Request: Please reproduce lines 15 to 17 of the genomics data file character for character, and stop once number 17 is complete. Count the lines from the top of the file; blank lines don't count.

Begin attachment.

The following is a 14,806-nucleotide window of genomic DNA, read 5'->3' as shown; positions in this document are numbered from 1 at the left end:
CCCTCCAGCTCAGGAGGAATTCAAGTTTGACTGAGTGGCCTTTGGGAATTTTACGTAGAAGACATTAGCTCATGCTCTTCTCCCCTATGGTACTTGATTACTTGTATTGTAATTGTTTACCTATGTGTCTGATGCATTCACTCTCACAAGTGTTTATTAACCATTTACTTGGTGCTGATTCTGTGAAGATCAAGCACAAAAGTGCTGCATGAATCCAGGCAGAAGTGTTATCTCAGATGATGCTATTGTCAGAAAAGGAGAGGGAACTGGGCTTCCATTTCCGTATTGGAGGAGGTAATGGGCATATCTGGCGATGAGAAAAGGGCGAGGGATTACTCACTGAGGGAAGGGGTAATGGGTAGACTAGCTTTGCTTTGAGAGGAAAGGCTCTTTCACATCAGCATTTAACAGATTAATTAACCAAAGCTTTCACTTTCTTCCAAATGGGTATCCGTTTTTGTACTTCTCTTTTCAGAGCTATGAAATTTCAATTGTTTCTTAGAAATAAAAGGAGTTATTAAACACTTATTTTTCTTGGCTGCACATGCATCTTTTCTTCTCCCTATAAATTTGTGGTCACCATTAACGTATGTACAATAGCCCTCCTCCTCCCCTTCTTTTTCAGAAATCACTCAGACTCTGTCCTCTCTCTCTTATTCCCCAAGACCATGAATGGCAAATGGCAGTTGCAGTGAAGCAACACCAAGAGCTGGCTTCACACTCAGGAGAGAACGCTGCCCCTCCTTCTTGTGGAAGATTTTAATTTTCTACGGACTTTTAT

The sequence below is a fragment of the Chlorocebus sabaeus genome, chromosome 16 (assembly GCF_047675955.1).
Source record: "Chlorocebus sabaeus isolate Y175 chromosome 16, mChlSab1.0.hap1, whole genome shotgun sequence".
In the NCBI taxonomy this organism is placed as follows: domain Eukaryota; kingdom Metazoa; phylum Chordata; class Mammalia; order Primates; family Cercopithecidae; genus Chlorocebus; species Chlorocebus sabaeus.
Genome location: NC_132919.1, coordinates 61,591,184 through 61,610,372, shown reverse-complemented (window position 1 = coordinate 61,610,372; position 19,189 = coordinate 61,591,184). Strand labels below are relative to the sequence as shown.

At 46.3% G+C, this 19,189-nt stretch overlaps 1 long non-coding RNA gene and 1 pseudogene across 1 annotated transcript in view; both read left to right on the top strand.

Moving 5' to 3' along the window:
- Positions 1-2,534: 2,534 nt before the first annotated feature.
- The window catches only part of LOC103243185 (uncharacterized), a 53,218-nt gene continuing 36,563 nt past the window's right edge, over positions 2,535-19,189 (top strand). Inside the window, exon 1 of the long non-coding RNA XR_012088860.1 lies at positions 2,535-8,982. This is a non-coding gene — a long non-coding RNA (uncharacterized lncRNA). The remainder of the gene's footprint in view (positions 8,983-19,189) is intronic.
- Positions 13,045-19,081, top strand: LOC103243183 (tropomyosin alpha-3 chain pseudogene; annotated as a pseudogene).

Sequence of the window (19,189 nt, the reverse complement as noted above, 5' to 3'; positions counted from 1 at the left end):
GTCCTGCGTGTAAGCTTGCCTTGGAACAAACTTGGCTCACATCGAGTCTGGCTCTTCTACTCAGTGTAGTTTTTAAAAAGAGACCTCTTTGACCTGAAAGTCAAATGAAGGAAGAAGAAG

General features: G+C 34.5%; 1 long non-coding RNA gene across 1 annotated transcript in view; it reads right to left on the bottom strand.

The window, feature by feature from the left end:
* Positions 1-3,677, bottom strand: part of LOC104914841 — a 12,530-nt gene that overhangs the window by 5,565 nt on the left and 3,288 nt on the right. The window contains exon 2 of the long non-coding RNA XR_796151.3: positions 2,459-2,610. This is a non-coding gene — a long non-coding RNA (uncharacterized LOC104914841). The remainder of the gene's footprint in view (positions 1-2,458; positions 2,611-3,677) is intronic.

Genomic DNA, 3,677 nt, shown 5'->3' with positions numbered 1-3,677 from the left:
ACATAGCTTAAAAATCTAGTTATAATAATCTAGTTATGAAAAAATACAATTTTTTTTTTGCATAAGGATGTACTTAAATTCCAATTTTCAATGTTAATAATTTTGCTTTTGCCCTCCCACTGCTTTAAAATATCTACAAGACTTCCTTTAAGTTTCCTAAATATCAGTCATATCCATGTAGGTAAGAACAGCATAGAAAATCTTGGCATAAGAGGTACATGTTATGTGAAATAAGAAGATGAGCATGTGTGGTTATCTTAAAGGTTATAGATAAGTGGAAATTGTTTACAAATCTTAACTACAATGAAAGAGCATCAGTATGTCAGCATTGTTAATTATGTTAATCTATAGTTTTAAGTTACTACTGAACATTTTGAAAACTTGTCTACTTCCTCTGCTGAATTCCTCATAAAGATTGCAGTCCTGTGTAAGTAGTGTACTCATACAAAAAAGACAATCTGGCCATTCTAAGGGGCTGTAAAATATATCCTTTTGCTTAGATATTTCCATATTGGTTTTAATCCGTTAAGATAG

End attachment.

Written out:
The window, feature by feature from the left end:
* Positions 1-3,677, bottom strand: part of LOC104914841 — a 12,530-nt gene that overhangs the window by 5,565 nt on the left and 3,288 nt on the right. The window contains exon 2 of the long non-coding RNA XR_796151.3: positions 2,459-2,610. This is a non-coding gene — a long non-coding RNA (uncharacterized LOC104914841). The remainder of the gene's footprint in view (positions 1-2,458; positions 2,611-3,677) is intronic.

Genomic DNA, 3,677 nt, shown 5'->3' with positions numbered 1-3,677 from the left: